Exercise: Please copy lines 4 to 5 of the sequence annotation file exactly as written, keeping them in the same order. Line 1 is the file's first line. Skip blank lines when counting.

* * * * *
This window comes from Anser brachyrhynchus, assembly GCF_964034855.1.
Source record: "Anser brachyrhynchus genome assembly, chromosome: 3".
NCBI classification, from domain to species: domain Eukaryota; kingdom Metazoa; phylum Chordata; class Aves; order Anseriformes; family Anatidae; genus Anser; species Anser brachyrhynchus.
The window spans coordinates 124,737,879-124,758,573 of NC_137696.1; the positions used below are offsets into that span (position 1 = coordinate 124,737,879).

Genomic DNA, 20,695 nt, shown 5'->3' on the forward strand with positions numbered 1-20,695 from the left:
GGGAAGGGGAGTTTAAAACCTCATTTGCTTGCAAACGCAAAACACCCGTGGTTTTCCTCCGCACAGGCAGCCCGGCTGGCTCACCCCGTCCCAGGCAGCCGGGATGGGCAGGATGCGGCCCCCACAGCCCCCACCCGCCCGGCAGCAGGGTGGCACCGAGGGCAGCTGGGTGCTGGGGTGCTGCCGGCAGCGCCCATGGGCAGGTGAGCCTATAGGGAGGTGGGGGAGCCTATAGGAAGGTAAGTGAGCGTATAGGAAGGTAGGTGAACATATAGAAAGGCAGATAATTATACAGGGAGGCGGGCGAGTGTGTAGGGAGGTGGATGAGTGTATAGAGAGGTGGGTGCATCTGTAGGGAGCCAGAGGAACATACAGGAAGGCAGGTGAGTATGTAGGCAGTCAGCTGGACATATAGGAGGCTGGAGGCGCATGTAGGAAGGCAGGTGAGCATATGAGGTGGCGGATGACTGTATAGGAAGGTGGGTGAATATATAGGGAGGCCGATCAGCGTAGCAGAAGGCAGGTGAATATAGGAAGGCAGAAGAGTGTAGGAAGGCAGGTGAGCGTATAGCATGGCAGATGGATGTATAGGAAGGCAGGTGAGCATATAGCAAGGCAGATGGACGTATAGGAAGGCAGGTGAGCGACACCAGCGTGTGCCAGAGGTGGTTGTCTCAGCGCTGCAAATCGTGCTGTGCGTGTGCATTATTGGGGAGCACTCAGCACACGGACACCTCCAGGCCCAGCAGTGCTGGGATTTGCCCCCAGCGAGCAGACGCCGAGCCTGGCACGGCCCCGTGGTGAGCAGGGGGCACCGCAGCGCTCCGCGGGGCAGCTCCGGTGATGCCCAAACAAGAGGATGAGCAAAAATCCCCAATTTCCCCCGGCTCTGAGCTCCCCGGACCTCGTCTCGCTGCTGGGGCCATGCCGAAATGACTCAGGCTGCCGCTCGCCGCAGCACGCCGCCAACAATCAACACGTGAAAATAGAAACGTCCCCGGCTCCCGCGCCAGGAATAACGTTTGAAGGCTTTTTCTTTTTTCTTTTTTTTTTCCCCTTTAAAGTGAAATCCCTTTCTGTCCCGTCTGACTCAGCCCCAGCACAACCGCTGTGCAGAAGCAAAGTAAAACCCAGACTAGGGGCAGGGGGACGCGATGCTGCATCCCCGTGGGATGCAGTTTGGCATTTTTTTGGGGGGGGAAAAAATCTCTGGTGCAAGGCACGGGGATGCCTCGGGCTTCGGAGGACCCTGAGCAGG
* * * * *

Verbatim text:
The window spans coordinates 124,737,879-124,758,573 of NC_137696.1; the positions used below are offsets into that span (position 1 = coordinate 124,737,879).

Genomic DNA, 20,695 nt, shown 5'->3' on the forward strand with positions numbered 1-20,695 from the left: